22, 23 March 2006
Ambedkar Bhawan, Rani Jhansi Road
New Delhi – 110055
"They think by destroying my body they will be safe in the country. This is their misunderstanding. They can kill me, but they cannot kill my ideas. They can smash my body, but they cannot suppress my aspirations. My ideas will haunt the British, like a crush, till they are forced to run away from here. "
This was the firm conviction of Shaheed-e-Azam Bhagat Singh, one of the legendry figures of the Indian freedom struggle. Bhagat Singh, along with Rajguru and Sukhdev, were hanged by the British imperialists on 23rd March, 1931. The brutal killing of these revolutionaries created immense anger among the people of the country in general, and the youths in particular. Hundreds of militant protest demonstrations sprang up spontaneously throughout the country, especially in Calcutta, Bombay, Madras, Karachi along with other cities and towns.
During Calcutta protest, violent encounters took place between the British Armed Forces and the people of the city, in which 141 people were killed and 586 injured and 341arrested. Bhagat Singh’s favourite slogan Inquilab Zindabad, Long Live Revolution, started reverberating throughout the country and millions of peasants, workers and youth and students came on the streets rebelling against the tyrannical regime of the British colonialists. These protests culminated into the second phase of Civil Disobedience Movement and later on the Quit-India Movement. And, just after 16 years of the martyrdom of Bhagat Singh and his comrades, the British occupiers had to run away from the country.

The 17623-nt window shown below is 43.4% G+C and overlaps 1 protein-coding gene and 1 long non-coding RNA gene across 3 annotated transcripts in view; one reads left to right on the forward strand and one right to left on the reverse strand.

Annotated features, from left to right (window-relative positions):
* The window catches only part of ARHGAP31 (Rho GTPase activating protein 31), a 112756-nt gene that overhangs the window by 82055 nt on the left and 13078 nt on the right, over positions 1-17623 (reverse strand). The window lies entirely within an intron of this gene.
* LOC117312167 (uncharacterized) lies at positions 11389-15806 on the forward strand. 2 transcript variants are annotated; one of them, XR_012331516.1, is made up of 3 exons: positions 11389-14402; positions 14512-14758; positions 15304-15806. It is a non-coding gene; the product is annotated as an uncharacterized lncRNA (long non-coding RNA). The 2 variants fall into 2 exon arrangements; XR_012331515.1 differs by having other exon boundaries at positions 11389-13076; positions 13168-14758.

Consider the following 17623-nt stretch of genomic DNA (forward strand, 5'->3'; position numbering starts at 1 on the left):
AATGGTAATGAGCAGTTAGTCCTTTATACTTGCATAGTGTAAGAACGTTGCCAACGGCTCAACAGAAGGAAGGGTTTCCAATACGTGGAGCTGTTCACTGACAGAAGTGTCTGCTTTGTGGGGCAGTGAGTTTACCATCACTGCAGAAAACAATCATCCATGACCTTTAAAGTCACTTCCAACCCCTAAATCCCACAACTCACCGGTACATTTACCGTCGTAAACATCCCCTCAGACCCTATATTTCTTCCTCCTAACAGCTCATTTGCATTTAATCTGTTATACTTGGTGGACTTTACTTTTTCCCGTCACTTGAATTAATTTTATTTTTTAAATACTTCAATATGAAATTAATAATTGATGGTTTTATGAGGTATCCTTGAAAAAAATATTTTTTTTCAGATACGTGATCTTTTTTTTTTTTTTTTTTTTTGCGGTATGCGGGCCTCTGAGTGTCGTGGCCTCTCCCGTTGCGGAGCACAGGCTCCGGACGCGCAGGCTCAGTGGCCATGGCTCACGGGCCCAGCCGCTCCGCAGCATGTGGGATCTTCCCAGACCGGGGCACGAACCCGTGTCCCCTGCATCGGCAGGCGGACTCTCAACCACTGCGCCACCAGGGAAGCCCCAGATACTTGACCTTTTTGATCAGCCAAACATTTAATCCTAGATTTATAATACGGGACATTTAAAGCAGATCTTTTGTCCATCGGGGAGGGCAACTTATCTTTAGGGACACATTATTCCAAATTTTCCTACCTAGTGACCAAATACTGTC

But, the ouster of the Britishers was not the only and ultimate goal of Bhagat Singh and his comrades. Their ultimate aim was to march towards a classless society through building socialism. They wanted to end the exploitation of man by man and of a nation by another nation. Their fight was directed not only against the British imperialism, but also against the world imperialist and capitalist system as a whole. So, Bhagat Singh had warned the Indian people that simply replacing the British rule by the native rule will do no good to the Indian people in general. This prophecy of Bhagat Singh also proved to be correct when we examine the socio-economic and political development of the country since 1947 onward.
The other socio-political issues which, Shaheed Bhagat Singh sought to fight vigorously are mysticism, religious fanaticism and communalism, and casteism. Likewise, he also noted "untouchability" as one of the key problems of Indian society.
He severely criticised the brahminical concept of caste hierarchy and oppression of the "achhutes" by the so-called upper-caste. He called upon all the untouchables to unite and organise
themselves to challenge the oppressive social system. He regarded them as the "real proletariat" of the country and called upon them to prepare themselves for "social, political and economic revolution."